Taking Refuge

With palms together,


Good Morning Everyone,



What does it mean to be a follower of the Buddha Way? Yesterday at Temple, I offered a teisho on entering the Three Jewels: Buddha, Dharma, and Sangha. I taught that the thing taking refuge requires first is a willingness to relinquish self. To study the Buddha way, Master Dogen says, is to study the self, and as we practice this Zazen, mind and body fall away. To practice Zazen is to relinquish the self and allow it to fall away.



We sit upright facing a wall. We do not move. We practice releasing our urges, our thoughts and feelings. We sit upright facing a wall. That is all. And in this sitting, we are taking refuge in Buddha, Dharma, and Sangha. How so?



Buddha is the state of being awake. Present, Eyes wide open. Everything is there with us. Everything, thoughts, feelings, perceptions, are present and we are allowing them to just be. At some point the allowing ceases, there is no director directing, no perceiver perceiving, there is onl…

Butterflies

With palms together,


Good Morning Everyone,



Waking this morning, my body tells me I am getting older by the day: the pain in my lower back, piriformis, and knee is creating a bent, hobbled look. Very unbecoming. Not at all youthful. But wait, I am NOT youthful, I am old and moving on to wise 



I don’t know about that last part. Maybe I am just growing old. Nothing worse in my mind than an unwise old man. Wasn’t I paying attention to life’s lessons? Maybe I was just too busy being busy.



Last night I painted a bit after going through the “Webinar” presented by Ambercare for professionals. I wrote my piece on it and sent it away. Then picked up a broad brush and made large strokes of a vibrant green on an already green canvas. I am seeking life in the grass. I look into it. I do not know what will emerge.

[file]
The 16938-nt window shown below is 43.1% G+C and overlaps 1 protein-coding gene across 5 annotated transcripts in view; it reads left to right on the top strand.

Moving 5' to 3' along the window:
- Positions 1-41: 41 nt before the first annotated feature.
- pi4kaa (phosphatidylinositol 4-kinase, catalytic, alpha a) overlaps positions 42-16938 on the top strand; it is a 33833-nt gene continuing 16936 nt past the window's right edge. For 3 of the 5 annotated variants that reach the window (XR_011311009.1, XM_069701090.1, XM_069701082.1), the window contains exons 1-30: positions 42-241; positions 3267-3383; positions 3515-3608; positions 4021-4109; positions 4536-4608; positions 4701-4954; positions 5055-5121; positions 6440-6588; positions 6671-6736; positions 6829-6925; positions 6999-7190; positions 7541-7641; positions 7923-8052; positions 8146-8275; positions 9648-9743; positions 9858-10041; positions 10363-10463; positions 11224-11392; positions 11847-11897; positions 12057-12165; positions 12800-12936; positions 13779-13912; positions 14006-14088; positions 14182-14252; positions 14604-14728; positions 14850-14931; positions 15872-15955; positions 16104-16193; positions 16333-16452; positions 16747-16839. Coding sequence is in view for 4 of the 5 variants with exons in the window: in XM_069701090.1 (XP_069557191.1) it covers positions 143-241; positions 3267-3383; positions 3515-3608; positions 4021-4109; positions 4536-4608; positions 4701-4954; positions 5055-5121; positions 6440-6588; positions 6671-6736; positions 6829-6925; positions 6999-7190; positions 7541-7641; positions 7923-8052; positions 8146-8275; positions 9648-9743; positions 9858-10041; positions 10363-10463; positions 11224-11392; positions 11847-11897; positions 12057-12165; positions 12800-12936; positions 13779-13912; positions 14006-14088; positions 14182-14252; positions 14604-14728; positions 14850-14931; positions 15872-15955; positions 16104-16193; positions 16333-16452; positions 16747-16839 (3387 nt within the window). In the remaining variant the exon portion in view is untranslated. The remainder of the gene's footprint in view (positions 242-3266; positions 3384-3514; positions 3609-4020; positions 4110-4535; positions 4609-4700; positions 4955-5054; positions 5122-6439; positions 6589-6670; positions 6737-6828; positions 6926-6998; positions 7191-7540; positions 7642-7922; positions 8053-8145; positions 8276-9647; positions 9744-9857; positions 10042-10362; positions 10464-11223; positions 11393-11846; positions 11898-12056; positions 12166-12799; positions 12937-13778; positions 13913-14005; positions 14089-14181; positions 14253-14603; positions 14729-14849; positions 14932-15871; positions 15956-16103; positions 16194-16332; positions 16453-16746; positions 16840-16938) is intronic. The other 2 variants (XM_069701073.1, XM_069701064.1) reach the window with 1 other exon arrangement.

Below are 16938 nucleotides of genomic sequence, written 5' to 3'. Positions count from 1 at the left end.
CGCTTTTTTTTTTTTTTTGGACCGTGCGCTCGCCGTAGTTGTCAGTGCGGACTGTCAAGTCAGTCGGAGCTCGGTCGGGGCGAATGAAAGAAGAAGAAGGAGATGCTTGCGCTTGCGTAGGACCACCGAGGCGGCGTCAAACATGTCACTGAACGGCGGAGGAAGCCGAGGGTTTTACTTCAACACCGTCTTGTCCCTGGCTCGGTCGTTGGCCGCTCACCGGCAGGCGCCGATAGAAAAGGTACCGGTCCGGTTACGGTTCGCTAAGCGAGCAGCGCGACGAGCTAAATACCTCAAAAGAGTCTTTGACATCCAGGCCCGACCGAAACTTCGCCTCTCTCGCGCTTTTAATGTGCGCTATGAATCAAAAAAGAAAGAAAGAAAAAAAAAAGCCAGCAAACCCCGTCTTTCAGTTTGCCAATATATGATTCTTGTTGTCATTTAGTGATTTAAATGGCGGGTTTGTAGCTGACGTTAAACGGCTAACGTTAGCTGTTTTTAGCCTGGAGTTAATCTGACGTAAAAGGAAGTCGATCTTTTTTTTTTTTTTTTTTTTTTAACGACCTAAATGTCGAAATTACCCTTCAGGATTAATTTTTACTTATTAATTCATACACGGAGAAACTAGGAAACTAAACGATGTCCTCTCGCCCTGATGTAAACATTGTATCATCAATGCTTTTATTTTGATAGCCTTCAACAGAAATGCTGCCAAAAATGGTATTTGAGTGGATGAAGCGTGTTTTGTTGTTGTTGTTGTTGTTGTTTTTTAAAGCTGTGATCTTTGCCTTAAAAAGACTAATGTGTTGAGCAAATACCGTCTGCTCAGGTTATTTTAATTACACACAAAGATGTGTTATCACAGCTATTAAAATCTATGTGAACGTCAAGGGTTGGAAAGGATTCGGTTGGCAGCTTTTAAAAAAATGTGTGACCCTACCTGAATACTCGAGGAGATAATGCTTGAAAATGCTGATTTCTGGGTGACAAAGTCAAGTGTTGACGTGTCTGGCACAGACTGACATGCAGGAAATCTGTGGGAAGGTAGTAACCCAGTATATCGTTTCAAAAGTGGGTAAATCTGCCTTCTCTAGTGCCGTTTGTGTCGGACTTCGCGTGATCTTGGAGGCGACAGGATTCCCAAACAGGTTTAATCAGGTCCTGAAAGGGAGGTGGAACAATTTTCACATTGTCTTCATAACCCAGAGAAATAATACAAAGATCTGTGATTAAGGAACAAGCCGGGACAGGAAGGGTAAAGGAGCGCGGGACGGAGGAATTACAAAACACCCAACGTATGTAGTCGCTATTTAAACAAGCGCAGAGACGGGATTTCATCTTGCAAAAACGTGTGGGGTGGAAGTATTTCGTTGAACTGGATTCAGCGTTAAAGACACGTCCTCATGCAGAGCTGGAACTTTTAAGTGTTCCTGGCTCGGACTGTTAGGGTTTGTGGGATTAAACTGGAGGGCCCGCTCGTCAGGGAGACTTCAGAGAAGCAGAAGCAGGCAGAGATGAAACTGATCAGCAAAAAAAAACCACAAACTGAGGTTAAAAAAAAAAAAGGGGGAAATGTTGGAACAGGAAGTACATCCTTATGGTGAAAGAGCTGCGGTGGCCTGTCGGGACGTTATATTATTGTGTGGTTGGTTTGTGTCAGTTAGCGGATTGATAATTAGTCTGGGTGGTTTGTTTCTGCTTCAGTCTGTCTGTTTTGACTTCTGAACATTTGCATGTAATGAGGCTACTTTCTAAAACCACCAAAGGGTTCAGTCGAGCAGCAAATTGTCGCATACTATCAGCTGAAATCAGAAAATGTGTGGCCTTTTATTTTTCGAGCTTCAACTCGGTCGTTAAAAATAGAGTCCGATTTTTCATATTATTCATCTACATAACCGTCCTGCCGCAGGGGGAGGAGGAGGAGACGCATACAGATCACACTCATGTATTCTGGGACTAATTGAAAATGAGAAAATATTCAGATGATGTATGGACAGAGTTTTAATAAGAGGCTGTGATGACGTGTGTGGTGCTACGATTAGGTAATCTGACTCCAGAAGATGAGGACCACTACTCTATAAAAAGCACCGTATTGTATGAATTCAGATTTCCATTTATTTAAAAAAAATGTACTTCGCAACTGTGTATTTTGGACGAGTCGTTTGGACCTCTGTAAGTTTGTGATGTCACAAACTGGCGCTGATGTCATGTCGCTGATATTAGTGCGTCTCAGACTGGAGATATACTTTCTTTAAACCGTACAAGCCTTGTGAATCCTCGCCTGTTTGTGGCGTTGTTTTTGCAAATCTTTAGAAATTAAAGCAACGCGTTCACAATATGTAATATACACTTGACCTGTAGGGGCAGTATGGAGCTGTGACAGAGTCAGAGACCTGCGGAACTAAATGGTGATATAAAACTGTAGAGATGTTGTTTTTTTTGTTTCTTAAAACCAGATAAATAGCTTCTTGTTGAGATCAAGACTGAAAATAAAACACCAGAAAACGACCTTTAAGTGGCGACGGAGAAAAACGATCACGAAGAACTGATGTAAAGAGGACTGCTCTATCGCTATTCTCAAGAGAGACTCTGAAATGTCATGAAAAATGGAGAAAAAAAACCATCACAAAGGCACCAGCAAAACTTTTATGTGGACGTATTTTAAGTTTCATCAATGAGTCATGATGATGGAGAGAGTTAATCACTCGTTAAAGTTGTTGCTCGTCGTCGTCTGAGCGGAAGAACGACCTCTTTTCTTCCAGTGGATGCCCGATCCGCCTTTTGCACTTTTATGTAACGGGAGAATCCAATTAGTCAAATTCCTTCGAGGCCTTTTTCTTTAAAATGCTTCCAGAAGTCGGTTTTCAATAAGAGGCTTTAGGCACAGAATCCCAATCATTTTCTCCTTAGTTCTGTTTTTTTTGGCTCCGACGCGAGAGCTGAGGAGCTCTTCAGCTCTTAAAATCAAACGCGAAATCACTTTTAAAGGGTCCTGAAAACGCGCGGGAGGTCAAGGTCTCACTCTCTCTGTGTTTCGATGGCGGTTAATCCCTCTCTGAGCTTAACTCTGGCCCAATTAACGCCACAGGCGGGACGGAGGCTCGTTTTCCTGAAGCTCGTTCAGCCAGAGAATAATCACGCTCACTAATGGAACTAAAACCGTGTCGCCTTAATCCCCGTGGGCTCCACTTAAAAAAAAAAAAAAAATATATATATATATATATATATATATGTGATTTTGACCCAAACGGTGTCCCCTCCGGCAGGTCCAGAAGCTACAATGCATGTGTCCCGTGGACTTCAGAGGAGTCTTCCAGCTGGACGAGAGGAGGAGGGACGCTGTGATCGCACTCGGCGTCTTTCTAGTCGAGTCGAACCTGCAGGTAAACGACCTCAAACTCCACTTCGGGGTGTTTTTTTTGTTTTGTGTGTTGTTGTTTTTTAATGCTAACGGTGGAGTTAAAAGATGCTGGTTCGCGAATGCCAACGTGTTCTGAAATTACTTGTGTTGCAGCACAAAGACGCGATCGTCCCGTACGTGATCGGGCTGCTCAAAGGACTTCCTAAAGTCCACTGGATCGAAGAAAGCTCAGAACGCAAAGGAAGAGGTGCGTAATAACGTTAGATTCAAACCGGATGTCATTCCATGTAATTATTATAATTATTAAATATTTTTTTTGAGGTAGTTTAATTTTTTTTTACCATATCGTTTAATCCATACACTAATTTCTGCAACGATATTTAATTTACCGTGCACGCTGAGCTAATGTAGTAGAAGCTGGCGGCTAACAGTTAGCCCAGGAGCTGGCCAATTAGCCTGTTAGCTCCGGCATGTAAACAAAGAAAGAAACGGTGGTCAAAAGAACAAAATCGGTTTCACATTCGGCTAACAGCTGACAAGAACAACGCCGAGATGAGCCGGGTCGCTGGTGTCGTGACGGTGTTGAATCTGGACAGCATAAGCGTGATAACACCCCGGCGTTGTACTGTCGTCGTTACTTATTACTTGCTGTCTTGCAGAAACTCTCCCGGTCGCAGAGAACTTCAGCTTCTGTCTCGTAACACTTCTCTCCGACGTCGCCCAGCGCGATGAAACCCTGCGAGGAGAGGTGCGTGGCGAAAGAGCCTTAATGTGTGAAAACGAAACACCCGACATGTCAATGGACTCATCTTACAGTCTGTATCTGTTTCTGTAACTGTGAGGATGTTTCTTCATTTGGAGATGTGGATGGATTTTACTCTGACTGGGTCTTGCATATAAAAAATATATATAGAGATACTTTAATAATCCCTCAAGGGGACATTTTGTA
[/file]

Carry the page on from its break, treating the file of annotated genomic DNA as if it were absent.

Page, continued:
Maybe my heart. Maybe a butterfly. Maybe they are one in the same.



Be well.

Ambercare

With palms together,


Good Morning Everyone,



Last night we went to our first Ambercare Hospice Training session. We had a diverse group: elder volunteers, administrators, and a CNA. Two Zen Buddhists do stand out a tad, if not by our POV, but by our essential silence. We watched the documentary, “Solace” which featured several Buddhists including Stephen Levine and Joan Halifax-roshi. Joan is so clear and right there. She is amazing.



I am not sure I will write too much over the next year of this training about it. Then again, such training opens thoughts and feelings. A physician talked about his surgical experience in Viet Nam which spoke directly to me. He talked about the sense of one soldier coming under fire to rescue another. I had such an experience myself and never quite thought of it the way he talked about it. He said it was an experience of unification. I experienced that, but never put my finger of it as that, itself.



On the ground in the dark, wounded and still under fir…

Jukai

With palms together,


Good Morning Everyone,